Dancing to forget forgetfulness [Beat G. Berger]

Esther and Beat Berger from Gossau launched “Josefina’s Tanzcafé” on 18.11.2016. This is a dance afternoon outside of nursing homes and old age homes, which should provide dementia seniors an exit as in their youth!

When Clara prepares to go out, she lays out her dancing shoes and puts on her best dress. Clara suffers from Dementia. If you talk to her, you will notice this quickly. The illness affects her brains speech centre and she probably notices this herself. For her conversation is difficult, but not going out to dance. Because there she can enjoy music and dance – and be herself or the person she once was.

Clara loves going to “Josefina’s Tanzcafé”, which takes place once a month in the Protestant Church Community house in Gossau. The initiators are Esther and Beat Berger from Bertschikon, a village close by. They are also both retired. Esther Berger worked for 40 years in adult nursing and for many years she thought about organizing activities for people with Dementia “when I finally have the time to not-to-work any longer”. Her wish: integrating Dementia patients into everyday life again. “They are confined to their apartments and care homes – and considered a nuisance with their walkers and their slowness. People look down on them”.


Beat Berger has a different experience with Dementia sufferers. Originating in the HVAC-working industry, he’s a textbook entrepreneur with many years of management experience working abroad and in Switzerland. He founded and built up his own company, which he sold upon retirement. “Initially, I couldn’t relate to the topic of dementia” he says. Then on Sundays, he started visiting the nursing home his wife was in charge of, to get in contact with the patients. An elderly lady asked him “Do I know you?” and a conversation began. In between he went into his wife’s office and when he returned 15 minutes later, the lady was still standing there and repeated: “Do I know you?”.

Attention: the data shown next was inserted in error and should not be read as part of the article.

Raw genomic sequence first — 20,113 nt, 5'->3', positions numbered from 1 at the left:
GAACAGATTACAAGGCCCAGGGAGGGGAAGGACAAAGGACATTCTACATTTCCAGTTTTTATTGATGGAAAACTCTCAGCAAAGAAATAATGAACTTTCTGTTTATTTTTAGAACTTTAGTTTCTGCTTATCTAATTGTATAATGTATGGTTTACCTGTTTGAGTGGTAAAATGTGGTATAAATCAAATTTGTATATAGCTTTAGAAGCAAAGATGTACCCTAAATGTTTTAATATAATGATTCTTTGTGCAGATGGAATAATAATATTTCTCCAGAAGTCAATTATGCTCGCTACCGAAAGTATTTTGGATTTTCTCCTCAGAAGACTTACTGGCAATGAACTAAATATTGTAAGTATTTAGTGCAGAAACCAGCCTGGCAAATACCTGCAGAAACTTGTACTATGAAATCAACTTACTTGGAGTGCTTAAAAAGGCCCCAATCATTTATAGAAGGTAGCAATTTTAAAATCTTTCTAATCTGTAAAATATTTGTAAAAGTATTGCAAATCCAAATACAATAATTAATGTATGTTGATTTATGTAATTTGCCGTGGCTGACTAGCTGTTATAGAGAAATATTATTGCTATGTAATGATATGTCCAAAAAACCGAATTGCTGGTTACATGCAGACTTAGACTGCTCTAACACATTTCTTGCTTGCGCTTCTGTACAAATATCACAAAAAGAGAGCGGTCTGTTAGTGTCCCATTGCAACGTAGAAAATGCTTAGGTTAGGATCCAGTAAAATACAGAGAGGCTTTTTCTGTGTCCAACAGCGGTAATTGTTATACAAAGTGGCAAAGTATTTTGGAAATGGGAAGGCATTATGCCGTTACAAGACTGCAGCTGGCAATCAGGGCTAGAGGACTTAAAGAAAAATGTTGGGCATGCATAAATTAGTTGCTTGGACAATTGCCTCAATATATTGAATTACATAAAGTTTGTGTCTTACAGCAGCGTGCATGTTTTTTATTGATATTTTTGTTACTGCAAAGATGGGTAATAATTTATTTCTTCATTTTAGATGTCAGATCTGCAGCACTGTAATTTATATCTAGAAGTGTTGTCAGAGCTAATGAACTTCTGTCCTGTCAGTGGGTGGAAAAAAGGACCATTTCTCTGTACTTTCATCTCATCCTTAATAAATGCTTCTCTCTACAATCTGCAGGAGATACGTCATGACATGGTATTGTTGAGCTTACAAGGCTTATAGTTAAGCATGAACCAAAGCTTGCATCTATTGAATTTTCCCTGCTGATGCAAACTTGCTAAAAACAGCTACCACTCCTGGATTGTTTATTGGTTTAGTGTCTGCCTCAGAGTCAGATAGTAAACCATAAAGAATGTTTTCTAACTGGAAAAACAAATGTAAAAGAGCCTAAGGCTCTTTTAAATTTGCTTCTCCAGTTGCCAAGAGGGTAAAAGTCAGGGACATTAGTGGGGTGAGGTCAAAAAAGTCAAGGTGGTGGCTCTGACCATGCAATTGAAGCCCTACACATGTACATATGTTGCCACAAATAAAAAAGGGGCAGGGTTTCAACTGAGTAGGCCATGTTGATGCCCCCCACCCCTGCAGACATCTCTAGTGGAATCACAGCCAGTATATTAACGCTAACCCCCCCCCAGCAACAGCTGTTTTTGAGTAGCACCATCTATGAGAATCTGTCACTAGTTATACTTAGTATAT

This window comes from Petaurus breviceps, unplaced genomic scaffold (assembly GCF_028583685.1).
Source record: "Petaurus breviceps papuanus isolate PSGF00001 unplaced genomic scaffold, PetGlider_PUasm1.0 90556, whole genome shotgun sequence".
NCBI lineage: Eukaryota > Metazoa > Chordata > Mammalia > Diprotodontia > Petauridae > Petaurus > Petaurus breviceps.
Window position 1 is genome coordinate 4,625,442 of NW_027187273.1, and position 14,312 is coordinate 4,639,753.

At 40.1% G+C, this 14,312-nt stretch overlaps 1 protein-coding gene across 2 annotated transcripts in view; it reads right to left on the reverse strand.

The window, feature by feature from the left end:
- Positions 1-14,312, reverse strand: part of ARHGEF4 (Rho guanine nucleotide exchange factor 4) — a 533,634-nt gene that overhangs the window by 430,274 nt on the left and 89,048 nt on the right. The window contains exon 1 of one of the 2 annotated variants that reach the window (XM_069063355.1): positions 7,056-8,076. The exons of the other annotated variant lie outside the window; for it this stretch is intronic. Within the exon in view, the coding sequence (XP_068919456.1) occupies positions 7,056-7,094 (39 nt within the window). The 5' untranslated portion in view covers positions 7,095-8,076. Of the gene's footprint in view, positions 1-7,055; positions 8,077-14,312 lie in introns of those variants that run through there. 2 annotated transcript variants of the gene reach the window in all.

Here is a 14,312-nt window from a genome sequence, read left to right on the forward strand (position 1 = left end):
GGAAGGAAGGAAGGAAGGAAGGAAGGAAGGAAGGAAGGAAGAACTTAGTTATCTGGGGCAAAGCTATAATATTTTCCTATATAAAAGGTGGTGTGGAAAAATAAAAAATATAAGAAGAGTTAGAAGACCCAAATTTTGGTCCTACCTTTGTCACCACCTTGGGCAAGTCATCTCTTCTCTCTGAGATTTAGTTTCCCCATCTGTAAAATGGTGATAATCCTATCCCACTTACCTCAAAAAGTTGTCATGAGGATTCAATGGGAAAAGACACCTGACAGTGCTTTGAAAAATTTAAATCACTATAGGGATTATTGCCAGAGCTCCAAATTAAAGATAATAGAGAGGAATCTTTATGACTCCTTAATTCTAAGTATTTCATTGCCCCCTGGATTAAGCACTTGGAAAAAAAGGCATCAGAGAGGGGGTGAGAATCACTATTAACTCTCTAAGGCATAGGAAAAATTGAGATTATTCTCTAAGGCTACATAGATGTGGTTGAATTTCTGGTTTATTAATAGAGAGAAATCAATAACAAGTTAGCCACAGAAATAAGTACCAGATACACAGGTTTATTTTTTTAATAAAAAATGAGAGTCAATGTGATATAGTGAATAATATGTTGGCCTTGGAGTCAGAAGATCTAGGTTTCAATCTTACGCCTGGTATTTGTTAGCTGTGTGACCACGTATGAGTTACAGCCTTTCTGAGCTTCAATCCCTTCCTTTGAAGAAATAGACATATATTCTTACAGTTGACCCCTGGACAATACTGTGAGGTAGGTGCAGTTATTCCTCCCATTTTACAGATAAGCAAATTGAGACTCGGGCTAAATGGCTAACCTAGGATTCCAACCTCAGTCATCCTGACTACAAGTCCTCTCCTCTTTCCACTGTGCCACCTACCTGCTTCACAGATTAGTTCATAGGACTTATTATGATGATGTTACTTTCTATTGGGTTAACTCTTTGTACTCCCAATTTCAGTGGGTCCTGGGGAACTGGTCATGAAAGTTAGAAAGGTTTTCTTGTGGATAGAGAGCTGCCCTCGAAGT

Beat shrugs his shoulders: “that was something new for me, a world that I’m not familiar with. How do you react, how do you communicate with such people?” He came back for more visits and learned how. He explains: Basically, Dementia sufferers need only two things from you: your time and an open ear. He began to play games with them and to listen to their life stories.

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“My husband is open-minded and enthusiastic” explains Esther Berger. Which is why he immediately agreed to help her with her idea for a dance café for Dementia patients. This idea was based on two others. One a project in England, which Esther came across thanks to a BBC documentary. “In various English towns a project was started called ‘Singing against Dementia’ and patients were encouraged to ‘join the music’. A second inspiration was a dance cafe for Dementia patients in nearby Zurich-Oerlikon, organized by the former radio commentator Verena Speck. We visited her venue and liked the concept. The couple had to start from scratch. There were some modest funds due to an inheritance from Esther’s mother who died in January 2016. “My mother had a soft spot for marginalised groups and individuals. I’m sure she would have frequently come to our events, that kind of thing would have very much appealed to her”.


Esther and Beat purchased some initial equipment for their project: two LP-turntables, a mixing console, loudspeakers, some decorations and of course a LP-record collection of popular music from the 60’s & 70’s. The name for the project was clear from day one: Esthers mother was called Josefina – and she was the inspiration for the project: “Josefina’s Tanzcafé” was born.